This advanced seminar will teach students to understand contemporary artwork from a critical point of view. The course will then combine critical theory and practice by providing students with the tools to conceptualize, develop and realize their own curatorial practices and aspirations, in the form of exhibitions, events, and publications.
The course will begin with a brief overview engaging some of the theoretical issues involved in discussing, writing about and understanding historic avant-garde and contemporary cultural practice, with a particular focus on artistic movements such as Dada, Abstract Expressionism, Conceptual Art, and Institutional Critique. Accordingly, students will read work by a range of cultural critics, curators, theoreticians, and artists including Clement Greenberg, Walter Benjamin, Roland Barthes, Pierre Bourdieu, Ed Fry, Marcel Duchamp, Sol LeWitt, and Hans Haacke. In the weeks that follow, the course will then examine more closely the practice and methodology of art criticism and curatorial practice through a series of studio visits with living artists as well as trips to area galleries and museums including the Philadelphia Museum of Art, the Institute for Contemporary Art, and Slought Foundation.
Finally, the course will engage technologically-mediated contemporary art, such as sophisticated sculptural and new media practices, as well as some of the competing methodologies for archiving and digitizing these new and unusual art objects.
This advanced course is designed to provide a comprehensive introduction to contemporary art and criticism and to prepare students who have curatorial or literary aspirations, as well as to educate those who simply want to become more aware of contemporary art practice. Course requirements include a short writing exercise each week and a final paper. Familiarity with contemporary art is not required.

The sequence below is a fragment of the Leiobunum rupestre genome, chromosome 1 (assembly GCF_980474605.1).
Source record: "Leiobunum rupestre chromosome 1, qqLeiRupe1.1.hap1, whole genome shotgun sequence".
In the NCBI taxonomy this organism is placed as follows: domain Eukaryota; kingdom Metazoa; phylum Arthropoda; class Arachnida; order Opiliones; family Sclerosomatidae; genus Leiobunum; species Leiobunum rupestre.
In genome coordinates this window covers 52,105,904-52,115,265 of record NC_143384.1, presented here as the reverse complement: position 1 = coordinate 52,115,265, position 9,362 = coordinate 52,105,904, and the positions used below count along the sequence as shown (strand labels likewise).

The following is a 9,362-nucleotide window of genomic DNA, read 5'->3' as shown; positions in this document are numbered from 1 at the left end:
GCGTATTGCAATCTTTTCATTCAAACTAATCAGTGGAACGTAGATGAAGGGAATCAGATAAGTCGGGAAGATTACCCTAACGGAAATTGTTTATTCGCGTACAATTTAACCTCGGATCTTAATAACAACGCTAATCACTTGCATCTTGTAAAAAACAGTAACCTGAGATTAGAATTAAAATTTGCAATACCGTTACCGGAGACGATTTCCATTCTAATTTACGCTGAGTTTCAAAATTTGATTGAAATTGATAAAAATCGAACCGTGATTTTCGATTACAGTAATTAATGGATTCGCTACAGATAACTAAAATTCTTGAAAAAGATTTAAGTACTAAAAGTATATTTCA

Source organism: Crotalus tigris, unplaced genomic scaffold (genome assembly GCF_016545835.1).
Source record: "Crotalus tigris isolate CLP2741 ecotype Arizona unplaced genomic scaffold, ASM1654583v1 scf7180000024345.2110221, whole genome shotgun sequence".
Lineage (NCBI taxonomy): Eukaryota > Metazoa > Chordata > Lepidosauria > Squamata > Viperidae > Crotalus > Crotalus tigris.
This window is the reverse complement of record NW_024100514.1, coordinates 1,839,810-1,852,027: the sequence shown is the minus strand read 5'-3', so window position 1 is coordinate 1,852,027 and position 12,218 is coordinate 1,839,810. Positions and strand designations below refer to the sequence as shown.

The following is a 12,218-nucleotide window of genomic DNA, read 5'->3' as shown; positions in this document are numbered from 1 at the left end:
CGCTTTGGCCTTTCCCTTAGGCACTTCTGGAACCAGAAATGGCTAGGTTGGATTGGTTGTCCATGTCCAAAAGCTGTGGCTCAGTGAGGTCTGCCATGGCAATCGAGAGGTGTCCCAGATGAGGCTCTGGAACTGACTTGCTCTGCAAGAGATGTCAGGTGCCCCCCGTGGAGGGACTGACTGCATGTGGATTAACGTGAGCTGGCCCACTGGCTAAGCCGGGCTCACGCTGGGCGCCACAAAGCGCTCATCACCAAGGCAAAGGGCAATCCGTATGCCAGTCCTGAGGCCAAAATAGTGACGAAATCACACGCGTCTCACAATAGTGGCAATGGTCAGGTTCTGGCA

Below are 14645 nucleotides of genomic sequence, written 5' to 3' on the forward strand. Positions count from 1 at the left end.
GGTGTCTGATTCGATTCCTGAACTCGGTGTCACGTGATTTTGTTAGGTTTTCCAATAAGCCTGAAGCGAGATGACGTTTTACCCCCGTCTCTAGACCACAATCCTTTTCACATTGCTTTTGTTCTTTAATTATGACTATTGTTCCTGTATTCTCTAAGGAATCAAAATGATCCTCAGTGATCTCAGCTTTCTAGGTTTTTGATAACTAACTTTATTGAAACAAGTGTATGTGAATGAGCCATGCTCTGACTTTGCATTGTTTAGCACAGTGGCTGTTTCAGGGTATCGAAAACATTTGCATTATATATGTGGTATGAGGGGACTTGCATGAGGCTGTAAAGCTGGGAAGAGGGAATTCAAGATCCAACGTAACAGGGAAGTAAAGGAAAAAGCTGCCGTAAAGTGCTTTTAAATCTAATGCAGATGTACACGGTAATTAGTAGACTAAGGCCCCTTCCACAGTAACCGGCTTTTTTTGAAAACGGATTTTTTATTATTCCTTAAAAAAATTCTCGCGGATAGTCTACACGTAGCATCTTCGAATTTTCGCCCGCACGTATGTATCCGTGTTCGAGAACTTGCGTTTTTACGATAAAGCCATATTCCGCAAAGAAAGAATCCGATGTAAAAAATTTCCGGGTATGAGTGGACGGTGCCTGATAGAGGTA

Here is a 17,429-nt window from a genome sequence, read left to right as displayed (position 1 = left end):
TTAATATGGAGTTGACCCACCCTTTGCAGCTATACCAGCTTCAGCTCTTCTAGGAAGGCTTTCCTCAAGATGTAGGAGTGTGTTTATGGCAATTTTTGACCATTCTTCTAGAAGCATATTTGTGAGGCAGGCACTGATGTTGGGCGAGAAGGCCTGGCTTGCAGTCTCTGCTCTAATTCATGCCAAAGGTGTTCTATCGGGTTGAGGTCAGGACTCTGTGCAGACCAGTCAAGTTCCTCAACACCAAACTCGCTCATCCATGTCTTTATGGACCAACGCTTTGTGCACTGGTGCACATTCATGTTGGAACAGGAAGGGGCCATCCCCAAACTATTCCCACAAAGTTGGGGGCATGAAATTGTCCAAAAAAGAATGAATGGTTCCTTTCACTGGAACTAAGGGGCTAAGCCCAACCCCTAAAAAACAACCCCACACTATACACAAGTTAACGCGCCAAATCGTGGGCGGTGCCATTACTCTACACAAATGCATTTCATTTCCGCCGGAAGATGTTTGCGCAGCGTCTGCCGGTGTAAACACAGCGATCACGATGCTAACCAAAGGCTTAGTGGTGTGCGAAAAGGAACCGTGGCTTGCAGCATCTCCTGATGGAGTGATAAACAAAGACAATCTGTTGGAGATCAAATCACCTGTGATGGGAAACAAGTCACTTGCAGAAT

The course will meet each week at Slought Foundation, a contemporary arts organization in Philadelphia. Students are encouraged to attend a series of public programs at the organization over the course of the semester exploring these and related themes, including:
The film premier of North (2001) by artist John Boskovich, featuring art critics Laurence Rickels, Catherine Liu, and Gary Indiana in conversation;
An exhibition featuring the writings of Edward Fry on Barnett Newman (1979), and the correspondence between curators Edward Fry, Manfred Schneckenburger in preparation for Documenta 8 (1985-87);
Hypothesis of the Stolen Painting, an exhibition of work by Jasper Johns, Sol Le Witt, Gerhard Richter, Alexander Calder, Oskar Kokoschka, and Josef Albers;
UNITED BANK, a temporary in-windows series at 3945 Chesnut Street featuring rotating poetry by Rodrigo Toscano, Jeff Derksen, and Louis Cabri.